A Beginner’s Guide to Backcountry Snow Safety

Gear, classes, and other resource recommendations for those who want to get far, far out there in the winter


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The number of people heading into the backcountry has skyrocketed in recent years. And with it, a whole industry of gearmakers and educators have cropped up to try and help people navigate the terrain safely. Brands regularly release what they claim are increasingly efficient and effective tools, and avalanche centers offer greater opportunities for education.

The backcountry poses risks beyond avalanches: exposure, gear failure, injury, even hazards like rockfall and tree wells. With so many factors at play—weather, navigation, snow stability, and access to emergency rescue, to name a few—wintertime mountain travel can feel daunting for a beginner.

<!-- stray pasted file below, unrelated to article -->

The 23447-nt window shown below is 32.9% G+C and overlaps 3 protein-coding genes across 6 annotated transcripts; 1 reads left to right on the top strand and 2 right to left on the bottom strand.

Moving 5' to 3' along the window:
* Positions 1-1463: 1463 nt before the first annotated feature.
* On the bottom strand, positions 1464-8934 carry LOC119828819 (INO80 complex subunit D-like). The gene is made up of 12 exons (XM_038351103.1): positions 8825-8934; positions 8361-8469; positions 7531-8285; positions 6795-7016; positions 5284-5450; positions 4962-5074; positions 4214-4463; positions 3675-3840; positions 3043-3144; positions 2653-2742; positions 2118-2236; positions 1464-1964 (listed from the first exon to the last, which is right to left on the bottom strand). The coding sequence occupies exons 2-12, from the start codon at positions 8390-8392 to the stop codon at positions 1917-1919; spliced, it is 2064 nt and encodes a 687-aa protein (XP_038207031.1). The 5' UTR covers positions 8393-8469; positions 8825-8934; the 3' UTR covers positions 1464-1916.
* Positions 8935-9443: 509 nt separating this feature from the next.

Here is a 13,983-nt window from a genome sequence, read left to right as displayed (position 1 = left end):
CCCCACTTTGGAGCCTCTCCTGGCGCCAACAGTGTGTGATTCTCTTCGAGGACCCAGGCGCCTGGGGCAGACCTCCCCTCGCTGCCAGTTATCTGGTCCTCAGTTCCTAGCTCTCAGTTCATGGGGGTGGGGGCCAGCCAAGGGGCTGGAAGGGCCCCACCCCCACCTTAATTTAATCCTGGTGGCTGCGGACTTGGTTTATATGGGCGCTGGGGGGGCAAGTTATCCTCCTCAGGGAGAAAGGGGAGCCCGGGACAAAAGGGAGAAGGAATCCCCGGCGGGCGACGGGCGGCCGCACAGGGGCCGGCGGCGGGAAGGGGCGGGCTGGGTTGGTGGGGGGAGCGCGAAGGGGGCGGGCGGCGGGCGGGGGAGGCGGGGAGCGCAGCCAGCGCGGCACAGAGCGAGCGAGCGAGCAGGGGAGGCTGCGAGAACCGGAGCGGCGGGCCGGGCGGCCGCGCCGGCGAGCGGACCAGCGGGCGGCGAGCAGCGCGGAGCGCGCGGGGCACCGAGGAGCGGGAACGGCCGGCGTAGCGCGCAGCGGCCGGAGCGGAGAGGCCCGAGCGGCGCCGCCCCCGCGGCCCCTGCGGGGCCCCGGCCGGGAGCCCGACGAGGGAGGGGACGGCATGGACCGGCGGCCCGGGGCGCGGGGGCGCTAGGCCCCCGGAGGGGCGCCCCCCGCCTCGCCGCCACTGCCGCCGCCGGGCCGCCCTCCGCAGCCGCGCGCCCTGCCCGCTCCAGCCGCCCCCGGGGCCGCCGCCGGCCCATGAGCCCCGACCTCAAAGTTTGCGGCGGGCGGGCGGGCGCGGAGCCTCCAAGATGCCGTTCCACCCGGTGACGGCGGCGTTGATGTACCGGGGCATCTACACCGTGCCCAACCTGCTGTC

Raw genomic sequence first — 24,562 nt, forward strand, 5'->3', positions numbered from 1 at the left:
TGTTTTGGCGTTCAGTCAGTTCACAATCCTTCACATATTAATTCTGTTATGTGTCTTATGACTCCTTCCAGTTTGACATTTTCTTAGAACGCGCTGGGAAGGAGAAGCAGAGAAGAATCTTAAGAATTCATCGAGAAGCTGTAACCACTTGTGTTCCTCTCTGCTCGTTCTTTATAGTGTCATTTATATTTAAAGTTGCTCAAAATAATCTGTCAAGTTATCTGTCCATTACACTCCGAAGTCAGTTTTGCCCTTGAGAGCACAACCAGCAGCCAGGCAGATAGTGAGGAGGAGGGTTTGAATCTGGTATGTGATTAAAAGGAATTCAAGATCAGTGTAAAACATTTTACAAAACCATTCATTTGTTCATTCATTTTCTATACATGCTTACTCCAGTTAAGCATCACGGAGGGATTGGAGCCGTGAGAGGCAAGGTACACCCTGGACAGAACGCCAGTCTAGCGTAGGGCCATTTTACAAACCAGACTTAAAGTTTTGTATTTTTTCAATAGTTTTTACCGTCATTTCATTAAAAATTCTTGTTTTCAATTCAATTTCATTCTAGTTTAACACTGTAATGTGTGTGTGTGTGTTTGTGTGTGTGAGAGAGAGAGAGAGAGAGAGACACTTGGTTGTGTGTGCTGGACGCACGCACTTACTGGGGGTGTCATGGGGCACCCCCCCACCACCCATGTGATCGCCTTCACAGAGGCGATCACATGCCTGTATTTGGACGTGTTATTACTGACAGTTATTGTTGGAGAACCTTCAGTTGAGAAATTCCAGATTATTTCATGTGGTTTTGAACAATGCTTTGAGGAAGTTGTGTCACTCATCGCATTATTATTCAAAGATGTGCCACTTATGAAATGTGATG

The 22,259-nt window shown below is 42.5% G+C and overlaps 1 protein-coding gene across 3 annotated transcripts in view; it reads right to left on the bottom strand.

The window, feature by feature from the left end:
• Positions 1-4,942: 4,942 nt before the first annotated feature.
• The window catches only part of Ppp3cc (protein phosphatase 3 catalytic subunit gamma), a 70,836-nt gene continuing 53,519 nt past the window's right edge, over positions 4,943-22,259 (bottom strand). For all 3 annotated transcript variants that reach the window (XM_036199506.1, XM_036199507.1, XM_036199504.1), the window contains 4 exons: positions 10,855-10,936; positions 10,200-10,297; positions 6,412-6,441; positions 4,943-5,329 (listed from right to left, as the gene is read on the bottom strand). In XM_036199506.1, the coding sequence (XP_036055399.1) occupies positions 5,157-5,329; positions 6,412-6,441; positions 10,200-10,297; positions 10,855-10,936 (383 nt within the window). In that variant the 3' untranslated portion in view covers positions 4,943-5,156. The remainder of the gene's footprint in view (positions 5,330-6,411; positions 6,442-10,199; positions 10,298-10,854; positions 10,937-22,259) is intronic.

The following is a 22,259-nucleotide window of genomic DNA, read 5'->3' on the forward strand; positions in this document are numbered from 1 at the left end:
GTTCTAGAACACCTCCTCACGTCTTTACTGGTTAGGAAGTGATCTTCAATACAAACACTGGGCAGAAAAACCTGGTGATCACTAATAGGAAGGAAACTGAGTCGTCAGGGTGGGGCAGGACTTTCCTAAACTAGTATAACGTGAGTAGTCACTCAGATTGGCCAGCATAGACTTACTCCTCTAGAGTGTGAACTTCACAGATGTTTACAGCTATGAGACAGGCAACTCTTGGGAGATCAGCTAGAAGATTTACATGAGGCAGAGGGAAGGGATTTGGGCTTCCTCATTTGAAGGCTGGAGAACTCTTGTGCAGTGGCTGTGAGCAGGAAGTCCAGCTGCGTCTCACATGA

Slides can happen anywhere, and slide paths can extend far into valley floors and flat terrain—so when you’re determining whether you’re at risk, don’t forget to evaluate the terrain above you, too. But the truth is, it’s impossible to be 100 percent safe, no matter how well prepared you are, and you do need a set of foundational skills to enter this terrain in the first place. So we called up Simon Trautman, the national avalanche specialist for the U.S. Forest Service and the director of forecasting at the Northwest Avalanche Center, to help sort out what backcountry beginners need to know.

Getting Started

Before you pick up your first backcountry setup, Trautman encourages all skiers and snowboarders to take a sober evaluation of what he calls their mountain sense.